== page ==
Fall PreventionExercise & Teaching Designed to Reduce the Risk of Falls
Choice Health at Home Teaching Fall Prevention Strategies
Most people’s homes are littered with falling hazards, particularly for older adults who may have vision problems, or lower balance and agility. By taking a look around your living room, kitchen, bathrooms, hallways, and stairways, you can start to rectify the problem. Remove loose items on the floor like rugs, boxes, papers, or cords that pose tripping hazards. Furniture such as ottomans or other things like pet beds should be moved from high-traffic areas, and rugs can be secured with slip-resistant backing. Make sure your bath mats have a non slip base and place a bath seat in the shower for more accessible bathing.
You may need to adjust the lighting, too, as older adults may not be able to see as clearly. Put LED nightlights in hallways and bathrooms to avoid the need to look for light switches in the dark. A lamp on nightstands can help your loved one find their eyeglasses more easily for middle-of-the-night needs. In case the power goes out, keep flashlights nearby in a place you’ll remember.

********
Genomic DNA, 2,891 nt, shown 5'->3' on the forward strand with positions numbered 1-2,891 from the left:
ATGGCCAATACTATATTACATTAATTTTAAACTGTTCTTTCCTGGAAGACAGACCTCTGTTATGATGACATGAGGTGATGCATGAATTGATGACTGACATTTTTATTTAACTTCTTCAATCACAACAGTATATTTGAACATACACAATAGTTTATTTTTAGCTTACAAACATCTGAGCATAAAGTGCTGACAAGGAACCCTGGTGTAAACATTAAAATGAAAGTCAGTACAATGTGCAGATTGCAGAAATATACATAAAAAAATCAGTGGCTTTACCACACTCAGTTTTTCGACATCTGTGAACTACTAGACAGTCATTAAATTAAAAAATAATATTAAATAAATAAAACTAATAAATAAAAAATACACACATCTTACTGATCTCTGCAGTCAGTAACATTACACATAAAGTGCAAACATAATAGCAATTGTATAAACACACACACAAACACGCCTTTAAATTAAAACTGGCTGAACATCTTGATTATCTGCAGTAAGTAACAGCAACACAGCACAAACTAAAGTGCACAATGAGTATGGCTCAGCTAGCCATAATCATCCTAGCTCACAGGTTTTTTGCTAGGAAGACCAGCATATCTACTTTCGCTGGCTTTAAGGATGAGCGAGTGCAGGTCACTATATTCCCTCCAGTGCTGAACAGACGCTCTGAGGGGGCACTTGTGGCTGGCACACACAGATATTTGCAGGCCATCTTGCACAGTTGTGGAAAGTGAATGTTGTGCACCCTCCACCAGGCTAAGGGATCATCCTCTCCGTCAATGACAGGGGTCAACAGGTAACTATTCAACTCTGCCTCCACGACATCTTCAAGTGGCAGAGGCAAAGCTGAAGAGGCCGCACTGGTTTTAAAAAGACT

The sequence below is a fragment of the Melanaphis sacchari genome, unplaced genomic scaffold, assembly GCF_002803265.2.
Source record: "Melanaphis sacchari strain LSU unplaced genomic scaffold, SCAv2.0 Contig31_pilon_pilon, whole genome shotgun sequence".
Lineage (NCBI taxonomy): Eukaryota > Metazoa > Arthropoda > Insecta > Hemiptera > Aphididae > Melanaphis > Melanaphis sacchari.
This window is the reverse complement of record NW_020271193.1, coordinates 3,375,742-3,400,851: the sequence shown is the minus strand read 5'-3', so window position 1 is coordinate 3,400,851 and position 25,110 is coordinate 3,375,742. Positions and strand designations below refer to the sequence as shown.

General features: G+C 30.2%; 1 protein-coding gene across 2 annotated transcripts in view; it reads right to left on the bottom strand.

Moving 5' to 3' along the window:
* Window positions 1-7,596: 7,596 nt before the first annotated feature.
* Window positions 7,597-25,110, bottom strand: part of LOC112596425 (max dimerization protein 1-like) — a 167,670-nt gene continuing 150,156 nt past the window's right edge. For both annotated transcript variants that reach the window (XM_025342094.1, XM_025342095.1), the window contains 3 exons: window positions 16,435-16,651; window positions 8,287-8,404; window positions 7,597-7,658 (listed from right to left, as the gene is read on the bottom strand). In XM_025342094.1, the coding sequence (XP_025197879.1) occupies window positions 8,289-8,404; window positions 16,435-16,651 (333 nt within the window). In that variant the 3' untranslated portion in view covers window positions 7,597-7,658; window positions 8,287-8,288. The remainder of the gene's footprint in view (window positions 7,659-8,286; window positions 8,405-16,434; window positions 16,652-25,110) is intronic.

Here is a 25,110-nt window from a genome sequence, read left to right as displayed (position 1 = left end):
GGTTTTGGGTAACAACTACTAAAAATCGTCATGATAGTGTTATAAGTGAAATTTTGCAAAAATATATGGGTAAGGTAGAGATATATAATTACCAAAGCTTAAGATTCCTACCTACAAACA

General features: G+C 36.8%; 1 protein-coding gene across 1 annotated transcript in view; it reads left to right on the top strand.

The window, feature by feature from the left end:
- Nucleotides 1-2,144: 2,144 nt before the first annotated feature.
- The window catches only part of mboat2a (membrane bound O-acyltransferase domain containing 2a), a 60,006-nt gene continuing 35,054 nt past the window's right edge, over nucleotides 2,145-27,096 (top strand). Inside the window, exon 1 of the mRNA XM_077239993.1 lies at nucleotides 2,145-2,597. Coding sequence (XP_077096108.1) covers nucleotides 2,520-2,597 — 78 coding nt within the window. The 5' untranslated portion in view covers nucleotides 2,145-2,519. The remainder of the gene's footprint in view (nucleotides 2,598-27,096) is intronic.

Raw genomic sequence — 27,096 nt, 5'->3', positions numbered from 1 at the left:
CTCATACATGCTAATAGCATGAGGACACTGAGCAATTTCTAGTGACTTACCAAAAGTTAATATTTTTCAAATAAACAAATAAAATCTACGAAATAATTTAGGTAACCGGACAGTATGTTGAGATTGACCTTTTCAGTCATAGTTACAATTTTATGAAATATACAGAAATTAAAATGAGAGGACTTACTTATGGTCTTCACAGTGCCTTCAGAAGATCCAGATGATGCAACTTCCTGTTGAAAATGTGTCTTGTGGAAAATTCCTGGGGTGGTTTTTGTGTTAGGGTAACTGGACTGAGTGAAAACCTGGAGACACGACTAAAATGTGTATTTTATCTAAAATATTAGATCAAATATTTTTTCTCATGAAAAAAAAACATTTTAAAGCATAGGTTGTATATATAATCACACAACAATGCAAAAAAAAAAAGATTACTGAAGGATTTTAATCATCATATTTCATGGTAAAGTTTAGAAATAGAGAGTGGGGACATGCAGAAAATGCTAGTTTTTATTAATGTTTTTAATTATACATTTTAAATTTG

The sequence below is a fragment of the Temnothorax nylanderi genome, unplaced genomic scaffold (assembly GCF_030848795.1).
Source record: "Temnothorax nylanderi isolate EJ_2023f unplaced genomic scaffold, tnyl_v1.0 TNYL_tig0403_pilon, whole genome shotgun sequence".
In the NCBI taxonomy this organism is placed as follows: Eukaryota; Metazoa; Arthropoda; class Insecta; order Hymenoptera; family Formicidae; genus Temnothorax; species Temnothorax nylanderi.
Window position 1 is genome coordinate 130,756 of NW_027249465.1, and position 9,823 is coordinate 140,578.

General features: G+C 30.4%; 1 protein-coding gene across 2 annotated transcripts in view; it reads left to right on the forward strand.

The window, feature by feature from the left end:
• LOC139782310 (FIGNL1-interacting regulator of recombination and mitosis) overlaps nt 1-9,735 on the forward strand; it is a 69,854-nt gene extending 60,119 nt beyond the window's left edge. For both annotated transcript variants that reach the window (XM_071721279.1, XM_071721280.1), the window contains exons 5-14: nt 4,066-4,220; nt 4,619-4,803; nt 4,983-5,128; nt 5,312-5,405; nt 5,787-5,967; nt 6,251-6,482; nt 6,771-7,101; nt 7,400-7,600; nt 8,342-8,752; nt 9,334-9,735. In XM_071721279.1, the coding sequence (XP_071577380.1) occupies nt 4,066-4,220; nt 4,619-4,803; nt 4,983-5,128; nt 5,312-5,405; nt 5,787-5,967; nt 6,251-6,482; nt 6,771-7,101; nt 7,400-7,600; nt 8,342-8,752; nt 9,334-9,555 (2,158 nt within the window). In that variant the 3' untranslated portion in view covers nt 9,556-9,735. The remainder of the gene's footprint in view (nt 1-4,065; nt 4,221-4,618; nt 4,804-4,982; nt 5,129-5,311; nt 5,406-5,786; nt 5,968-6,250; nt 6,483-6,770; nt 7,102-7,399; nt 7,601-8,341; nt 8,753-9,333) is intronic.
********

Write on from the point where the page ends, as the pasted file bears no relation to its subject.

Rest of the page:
Assistive devices like a cane, walker, rollator, or wheelchair help offer better movement capabilities for mobility-impaired adults and can help prevent a potentially dangerous fall. To increase safety, add handrails one either side of your stairways, a raised toilet seat, and grab bars for the shower/tub or next to the toilet.